It was a day of remarkable and unusually strong language. "Blackmail," declared other EU ministers, wagging fingers at Malcolm Rifkind, the Foreign Secretary. "Paralysis of the union," said others. "Incomprehensible . . . Unacceptable." The temperature rose, and Mr Rifkind sat stony-faced and silent as they suggested that Britain was behaving illegally and that the "break-up" of the Union itself was nigh.
Jacques Santer, President of the European Commission, warned Britain at the weekend that the moment of truth in the beef war was coming. Yesterday it seemed that the moment had arrived.
The day's proceedings had begun quietly enough. Europe's foreign ministers took their seats in the Luxembourg council room ready for what has become a familiar ritual: the reading of the British "reserve", a prelude to the announcement of further vetoes.
"I have to announce that the British government, for reasons well known to you all, is not in a position to approve points 11-25 on the agenda," began Stephen Wall, the UK's representative to the European Union. To date a total of 56 European policy decisions had been blocked. Now 16 more decisions were to be shelved, this time affecting EU relations with the rest of the world.
It was the burly Dutch foreign minister, Hans van Mierlo, who led the way. "The British say they are suffering," he exclaimed. "But we are all suffering." There followed a ferocious and unprecedented attack by the 14 ministers.
Werner Hoyer, the German minister for Europe, said he feared for the whole future of European development. The great European projects, spearheaded by Germany - monetary union, enlargement - were threatened, he warned. "The British policy is a severe blow to European integration."
How could Britain justify a decision to block European Union aid to Russia, just ahead of the Russian elections? asked other ministers. What was the purpose of halting dialogue with Syria? And what of the decision to block an EU statement criticising human rights in East Timor? This was "absurd", declared Portugal and Austria.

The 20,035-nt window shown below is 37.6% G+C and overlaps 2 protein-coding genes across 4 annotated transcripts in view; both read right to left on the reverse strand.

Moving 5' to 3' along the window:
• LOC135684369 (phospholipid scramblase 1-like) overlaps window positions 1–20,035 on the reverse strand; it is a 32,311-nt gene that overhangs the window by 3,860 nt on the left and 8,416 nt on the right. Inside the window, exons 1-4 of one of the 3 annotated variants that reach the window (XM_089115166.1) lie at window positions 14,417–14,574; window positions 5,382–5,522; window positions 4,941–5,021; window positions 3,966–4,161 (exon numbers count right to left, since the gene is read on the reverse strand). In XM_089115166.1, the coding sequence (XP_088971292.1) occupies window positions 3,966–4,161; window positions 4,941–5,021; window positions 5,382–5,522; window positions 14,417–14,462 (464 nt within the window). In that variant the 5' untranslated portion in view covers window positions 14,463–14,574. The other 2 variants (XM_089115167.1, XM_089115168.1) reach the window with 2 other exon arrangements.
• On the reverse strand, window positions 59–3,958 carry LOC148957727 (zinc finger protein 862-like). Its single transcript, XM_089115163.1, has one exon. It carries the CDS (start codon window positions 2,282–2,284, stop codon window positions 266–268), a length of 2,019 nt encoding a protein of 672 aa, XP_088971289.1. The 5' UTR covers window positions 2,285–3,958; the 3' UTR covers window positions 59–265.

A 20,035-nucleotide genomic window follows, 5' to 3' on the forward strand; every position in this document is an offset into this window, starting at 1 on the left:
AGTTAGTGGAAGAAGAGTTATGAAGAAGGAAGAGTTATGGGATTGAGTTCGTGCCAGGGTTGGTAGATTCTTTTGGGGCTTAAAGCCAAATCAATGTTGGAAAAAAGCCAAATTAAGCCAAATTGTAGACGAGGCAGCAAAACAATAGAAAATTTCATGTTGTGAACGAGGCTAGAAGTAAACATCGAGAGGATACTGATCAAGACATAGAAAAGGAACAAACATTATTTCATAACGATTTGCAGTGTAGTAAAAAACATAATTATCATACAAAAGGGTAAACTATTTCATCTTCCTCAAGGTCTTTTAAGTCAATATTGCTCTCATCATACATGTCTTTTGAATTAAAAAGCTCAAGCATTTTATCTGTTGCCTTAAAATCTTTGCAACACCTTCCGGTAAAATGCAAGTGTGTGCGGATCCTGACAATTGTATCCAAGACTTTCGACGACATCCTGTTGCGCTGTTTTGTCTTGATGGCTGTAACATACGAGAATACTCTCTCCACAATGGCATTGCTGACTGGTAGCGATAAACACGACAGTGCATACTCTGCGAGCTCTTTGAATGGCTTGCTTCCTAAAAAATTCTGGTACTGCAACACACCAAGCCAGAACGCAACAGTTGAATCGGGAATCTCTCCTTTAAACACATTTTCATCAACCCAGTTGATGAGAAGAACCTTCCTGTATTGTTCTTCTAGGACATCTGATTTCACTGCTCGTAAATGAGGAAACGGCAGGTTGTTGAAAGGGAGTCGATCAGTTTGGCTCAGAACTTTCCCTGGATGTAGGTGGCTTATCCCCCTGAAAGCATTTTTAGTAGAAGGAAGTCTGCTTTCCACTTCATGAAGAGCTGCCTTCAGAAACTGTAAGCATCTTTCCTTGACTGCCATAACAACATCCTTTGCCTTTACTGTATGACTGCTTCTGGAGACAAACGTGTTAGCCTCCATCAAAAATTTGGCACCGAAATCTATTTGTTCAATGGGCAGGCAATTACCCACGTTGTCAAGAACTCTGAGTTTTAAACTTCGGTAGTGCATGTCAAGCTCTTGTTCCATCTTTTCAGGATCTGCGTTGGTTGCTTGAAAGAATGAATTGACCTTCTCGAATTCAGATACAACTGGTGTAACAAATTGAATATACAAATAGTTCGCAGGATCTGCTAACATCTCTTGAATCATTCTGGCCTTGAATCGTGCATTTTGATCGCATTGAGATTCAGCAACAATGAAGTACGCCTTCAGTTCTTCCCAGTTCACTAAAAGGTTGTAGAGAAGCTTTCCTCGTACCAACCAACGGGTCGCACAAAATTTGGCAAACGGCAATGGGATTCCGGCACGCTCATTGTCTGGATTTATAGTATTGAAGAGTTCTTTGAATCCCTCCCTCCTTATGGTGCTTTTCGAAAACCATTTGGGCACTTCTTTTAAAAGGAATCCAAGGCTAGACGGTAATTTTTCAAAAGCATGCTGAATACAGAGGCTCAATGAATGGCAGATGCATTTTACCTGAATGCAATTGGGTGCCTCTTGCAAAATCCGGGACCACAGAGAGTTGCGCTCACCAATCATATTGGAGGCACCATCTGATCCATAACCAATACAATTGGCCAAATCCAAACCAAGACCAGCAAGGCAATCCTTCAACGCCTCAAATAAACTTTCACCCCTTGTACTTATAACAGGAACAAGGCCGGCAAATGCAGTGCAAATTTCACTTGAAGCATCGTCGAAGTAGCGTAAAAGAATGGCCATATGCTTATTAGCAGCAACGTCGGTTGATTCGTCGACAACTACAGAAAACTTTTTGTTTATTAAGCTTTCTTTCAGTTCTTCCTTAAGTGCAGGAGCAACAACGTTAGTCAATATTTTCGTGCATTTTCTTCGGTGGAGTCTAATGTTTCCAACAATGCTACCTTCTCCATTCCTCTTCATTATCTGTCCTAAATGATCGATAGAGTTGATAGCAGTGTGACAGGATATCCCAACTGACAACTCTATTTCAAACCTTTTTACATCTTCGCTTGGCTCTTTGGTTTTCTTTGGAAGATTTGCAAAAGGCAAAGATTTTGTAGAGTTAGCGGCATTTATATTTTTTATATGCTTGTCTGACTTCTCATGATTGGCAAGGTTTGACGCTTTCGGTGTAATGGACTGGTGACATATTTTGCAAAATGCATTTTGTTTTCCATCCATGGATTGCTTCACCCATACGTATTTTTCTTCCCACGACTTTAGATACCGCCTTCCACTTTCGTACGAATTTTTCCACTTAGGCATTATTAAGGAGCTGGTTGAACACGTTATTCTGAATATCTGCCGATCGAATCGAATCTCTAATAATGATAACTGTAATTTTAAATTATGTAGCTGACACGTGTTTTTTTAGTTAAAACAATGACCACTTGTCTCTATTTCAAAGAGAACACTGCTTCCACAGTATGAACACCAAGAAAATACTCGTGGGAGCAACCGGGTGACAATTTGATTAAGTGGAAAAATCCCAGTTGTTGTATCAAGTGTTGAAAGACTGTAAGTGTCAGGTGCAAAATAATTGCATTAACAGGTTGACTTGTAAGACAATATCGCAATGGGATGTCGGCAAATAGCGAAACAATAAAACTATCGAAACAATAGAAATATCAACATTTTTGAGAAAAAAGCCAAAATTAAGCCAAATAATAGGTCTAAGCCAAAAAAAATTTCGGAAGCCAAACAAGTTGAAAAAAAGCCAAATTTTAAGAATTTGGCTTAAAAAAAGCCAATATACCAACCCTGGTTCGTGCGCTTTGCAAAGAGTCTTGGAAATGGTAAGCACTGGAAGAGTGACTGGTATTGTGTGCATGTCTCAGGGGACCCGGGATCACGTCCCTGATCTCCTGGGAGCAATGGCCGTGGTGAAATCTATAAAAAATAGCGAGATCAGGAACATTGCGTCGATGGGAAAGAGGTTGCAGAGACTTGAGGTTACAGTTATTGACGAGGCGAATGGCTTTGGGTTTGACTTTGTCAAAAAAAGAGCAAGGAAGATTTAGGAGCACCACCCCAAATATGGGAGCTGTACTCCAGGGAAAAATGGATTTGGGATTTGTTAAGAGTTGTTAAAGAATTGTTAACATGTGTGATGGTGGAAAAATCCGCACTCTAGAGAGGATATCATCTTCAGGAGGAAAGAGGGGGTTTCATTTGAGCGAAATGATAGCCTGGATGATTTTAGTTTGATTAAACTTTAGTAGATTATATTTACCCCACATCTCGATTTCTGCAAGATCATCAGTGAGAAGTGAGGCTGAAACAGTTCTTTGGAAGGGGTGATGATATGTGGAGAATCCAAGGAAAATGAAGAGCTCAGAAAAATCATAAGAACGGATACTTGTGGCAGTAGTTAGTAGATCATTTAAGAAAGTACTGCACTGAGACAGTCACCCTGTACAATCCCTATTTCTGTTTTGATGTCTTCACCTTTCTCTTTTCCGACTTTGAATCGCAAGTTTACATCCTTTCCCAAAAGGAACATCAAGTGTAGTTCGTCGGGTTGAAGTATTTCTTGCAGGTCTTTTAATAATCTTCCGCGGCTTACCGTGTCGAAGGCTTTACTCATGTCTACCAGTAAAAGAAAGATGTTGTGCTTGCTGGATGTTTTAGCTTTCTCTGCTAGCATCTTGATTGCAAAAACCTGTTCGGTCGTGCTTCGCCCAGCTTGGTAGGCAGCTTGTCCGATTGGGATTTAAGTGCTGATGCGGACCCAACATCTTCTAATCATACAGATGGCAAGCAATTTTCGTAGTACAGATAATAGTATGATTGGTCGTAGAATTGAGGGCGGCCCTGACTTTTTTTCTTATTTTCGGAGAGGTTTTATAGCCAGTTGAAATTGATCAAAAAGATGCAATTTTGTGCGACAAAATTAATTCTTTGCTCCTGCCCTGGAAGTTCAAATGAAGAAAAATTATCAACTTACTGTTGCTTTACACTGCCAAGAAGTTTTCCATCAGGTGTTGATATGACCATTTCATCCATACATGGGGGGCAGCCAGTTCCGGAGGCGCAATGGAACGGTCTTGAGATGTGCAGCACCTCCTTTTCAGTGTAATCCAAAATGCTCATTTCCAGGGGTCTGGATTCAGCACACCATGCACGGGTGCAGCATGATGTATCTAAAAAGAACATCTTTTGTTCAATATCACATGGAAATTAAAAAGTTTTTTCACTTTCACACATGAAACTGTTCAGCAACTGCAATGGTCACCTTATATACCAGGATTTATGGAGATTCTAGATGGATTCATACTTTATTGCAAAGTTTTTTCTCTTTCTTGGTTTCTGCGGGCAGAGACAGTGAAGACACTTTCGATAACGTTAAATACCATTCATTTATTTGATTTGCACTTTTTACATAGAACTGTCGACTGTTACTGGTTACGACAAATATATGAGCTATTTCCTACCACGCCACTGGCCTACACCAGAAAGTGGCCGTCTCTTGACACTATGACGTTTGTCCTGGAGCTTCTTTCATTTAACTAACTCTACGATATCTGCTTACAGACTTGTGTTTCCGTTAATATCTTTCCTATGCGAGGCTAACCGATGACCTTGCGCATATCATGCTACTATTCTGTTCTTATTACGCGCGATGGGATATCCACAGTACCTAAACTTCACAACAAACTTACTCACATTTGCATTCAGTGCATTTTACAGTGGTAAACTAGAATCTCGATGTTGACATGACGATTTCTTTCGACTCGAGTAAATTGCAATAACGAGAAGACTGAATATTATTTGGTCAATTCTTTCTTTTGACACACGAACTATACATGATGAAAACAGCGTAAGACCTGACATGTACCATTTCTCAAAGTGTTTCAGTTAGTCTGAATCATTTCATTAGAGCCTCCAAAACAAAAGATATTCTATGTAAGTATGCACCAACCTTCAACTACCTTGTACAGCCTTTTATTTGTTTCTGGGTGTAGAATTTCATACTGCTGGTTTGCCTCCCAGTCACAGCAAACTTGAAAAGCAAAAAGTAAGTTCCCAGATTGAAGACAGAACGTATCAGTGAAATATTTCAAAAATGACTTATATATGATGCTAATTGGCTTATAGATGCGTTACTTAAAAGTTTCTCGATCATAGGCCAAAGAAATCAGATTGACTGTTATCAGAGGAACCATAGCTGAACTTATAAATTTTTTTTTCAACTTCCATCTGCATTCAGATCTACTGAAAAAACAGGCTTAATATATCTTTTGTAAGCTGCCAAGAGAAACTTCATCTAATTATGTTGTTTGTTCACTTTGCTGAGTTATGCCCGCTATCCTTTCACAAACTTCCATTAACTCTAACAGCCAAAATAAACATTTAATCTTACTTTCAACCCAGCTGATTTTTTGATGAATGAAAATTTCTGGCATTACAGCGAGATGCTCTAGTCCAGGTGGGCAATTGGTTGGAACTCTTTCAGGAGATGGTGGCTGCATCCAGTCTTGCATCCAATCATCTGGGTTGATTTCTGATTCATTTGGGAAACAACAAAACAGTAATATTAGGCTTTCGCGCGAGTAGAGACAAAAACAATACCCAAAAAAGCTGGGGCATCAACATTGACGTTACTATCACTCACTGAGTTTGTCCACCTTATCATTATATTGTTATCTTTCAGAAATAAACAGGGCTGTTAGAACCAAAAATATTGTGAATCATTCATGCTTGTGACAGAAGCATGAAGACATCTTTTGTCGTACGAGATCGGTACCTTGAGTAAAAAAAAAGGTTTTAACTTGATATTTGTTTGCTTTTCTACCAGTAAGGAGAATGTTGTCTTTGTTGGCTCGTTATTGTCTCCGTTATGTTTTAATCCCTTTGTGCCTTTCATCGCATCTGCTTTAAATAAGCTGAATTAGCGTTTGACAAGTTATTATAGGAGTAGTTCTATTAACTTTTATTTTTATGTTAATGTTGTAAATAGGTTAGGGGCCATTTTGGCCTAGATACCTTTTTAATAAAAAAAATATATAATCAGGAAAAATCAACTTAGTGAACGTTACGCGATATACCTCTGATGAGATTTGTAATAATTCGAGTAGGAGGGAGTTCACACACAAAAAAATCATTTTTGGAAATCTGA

They scorned Mr Rifkind's "concessions". Britain had decided not to block a new association agreement with Slovenia and had backed away from blocking money for the election in Bosnia. But what right did Britain have to set the EU's agenda? "You cannot pick and chose," said Mr Van Mierlo.
For everyone in Luxembourg yesterday it was clear that the stakes in the beef war had now become intolerably high. Mr Rifkind, clearly shaken by the vitriol, tried to counter the attacks with some signs of conciliation. "The UK takes no pleasure in this," he insisted. "We share your strong desire to conclude this."
Yet as the dust settled last night there was no sign of a ceasefire. Mr Rifkind made clear that the blocking would continue until a framework for lifting the ban was in place. And the others made clear that that that would not happen until Britain had decided, as Mr Santer put it, "to play fair".
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